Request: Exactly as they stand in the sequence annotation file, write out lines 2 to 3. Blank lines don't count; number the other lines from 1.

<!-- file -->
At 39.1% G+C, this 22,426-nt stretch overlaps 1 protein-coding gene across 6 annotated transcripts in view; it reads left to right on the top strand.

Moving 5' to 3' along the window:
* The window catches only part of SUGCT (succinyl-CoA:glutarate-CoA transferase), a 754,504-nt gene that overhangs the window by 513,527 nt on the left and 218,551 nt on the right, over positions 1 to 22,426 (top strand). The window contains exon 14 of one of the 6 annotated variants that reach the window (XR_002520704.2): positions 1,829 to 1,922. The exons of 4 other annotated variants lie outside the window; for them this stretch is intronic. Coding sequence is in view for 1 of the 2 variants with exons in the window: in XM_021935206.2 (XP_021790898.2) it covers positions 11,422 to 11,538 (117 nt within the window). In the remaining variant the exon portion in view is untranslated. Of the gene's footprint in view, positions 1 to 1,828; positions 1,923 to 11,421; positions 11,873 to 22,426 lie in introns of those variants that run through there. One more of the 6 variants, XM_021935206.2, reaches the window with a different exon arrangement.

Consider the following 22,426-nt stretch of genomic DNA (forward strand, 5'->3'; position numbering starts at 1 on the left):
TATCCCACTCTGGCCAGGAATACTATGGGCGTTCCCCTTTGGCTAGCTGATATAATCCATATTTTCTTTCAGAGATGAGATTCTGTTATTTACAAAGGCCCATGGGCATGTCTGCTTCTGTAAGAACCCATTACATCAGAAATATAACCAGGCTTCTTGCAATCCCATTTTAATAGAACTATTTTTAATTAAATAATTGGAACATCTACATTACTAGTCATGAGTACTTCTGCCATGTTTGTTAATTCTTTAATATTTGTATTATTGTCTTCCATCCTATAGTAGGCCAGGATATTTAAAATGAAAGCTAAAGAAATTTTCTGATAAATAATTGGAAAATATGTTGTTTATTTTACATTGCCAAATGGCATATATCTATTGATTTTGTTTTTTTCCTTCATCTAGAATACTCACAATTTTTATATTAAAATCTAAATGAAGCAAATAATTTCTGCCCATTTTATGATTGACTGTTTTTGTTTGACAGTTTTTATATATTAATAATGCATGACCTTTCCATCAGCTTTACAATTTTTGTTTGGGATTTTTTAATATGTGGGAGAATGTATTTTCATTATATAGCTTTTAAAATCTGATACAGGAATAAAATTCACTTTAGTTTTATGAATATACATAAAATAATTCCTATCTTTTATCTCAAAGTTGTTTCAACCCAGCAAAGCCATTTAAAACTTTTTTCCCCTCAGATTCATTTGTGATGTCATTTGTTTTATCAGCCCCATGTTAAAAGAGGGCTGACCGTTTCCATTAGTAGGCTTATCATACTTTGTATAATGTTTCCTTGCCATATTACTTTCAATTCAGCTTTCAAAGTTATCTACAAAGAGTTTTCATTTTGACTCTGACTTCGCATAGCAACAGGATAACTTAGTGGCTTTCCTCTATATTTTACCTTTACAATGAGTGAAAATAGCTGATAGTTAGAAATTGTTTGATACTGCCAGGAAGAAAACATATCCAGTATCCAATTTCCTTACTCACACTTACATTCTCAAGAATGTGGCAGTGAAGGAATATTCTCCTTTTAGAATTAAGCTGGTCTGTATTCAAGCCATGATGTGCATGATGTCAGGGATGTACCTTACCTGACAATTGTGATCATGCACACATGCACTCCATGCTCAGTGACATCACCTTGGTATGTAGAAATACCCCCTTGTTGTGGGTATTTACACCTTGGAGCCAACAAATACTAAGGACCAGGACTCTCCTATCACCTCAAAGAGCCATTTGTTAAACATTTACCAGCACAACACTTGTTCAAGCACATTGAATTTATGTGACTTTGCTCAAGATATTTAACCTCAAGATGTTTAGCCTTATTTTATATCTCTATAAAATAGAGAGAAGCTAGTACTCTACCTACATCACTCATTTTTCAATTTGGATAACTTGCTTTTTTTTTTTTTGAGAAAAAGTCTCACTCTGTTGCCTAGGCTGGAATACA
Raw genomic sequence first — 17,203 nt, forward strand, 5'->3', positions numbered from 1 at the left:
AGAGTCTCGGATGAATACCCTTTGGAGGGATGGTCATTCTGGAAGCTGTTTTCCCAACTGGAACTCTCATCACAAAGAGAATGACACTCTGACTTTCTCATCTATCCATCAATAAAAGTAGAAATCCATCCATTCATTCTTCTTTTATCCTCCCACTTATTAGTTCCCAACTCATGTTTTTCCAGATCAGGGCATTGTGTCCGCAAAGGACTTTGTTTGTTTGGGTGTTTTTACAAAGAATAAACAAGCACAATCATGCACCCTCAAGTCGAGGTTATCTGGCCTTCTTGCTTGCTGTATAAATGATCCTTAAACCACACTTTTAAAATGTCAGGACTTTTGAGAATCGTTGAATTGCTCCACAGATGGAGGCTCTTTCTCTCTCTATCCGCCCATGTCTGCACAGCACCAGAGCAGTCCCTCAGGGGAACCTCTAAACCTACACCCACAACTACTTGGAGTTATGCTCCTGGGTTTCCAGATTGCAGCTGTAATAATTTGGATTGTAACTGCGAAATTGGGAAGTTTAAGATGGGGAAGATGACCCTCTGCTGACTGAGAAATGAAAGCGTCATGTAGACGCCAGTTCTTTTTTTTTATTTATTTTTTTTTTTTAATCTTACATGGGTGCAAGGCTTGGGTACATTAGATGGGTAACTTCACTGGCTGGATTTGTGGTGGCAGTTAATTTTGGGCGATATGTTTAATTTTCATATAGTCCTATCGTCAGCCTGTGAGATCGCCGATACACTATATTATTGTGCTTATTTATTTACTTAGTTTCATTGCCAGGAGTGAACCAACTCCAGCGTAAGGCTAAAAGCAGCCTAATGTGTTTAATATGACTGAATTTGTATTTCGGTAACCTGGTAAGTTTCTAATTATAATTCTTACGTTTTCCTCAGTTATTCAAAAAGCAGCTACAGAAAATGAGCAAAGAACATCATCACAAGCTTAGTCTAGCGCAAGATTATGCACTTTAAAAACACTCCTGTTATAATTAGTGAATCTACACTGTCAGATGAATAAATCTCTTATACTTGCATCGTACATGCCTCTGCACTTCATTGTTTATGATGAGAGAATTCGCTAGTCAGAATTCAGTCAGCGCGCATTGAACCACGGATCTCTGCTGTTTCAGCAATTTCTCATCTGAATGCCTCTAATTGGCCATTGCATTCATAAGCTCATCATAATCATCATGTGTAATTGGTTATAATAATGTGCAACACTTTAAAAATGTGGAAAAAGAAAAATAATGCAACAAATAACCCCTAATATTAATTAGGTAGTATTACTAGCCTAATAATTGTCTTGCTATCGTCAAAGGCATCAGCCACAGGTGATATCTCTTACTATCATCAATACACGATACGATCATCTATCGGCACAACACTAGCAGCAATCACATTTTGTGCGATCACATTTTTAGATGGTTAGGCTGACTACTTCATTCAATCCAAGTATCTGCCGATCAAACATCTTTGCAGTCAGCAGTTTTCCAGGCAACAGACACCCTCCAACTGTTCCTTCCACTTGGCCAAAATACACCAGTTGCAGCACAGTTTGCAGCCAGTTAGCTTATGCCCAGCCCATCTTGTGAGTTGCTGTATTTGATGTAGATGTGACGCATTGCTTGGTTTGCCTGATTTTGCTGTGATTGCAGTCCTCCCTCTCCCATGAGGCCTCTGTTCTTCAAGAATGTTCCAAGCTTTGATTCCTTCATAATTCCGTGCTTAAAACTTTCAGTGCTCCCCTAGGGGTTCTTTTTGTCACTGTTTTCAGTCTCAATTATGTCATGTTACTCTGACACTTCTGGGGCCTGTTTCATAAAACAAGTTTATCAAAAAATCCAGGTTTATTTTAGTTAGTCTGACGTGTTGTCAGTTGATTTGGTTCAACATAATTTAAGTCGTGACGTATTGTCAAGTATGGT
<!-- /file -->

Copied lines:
Moving 5' to 3' along the window:
* The window catches only part of SUGCT (succinyl-CoA:glutarate-CoA transferase), a 754,504-nt gene that overhangs the window by 513,527 nt on the left and 218,551 nt on the right, over positions 1 to 22,426 (top strand). The window contains exon 14 of one of the 6 annotated variants that reach the window (XR_002520704.2): positions 1,829 to 1,922. The exons of 4 other annotated variants lie outside the window; for them this stretch is intronic. Coding sequence is in view for 1 of the 2 variants with exons in the window: in XM_021935206.2 (XP_021790898.2) it covers positions 11,422 to 11,538 (117 nt within the window). In the remaining variant the exon portion in view is untranslated. Of the gene's footprint in view, positions 1 to 1,828; positions 1,923 to 11,421; positions 11,873 to 22,426 lie in introns of those variants that run through there. One more of the 6 variants, XM_021935206.2, reaches the window with a different exon arrangement.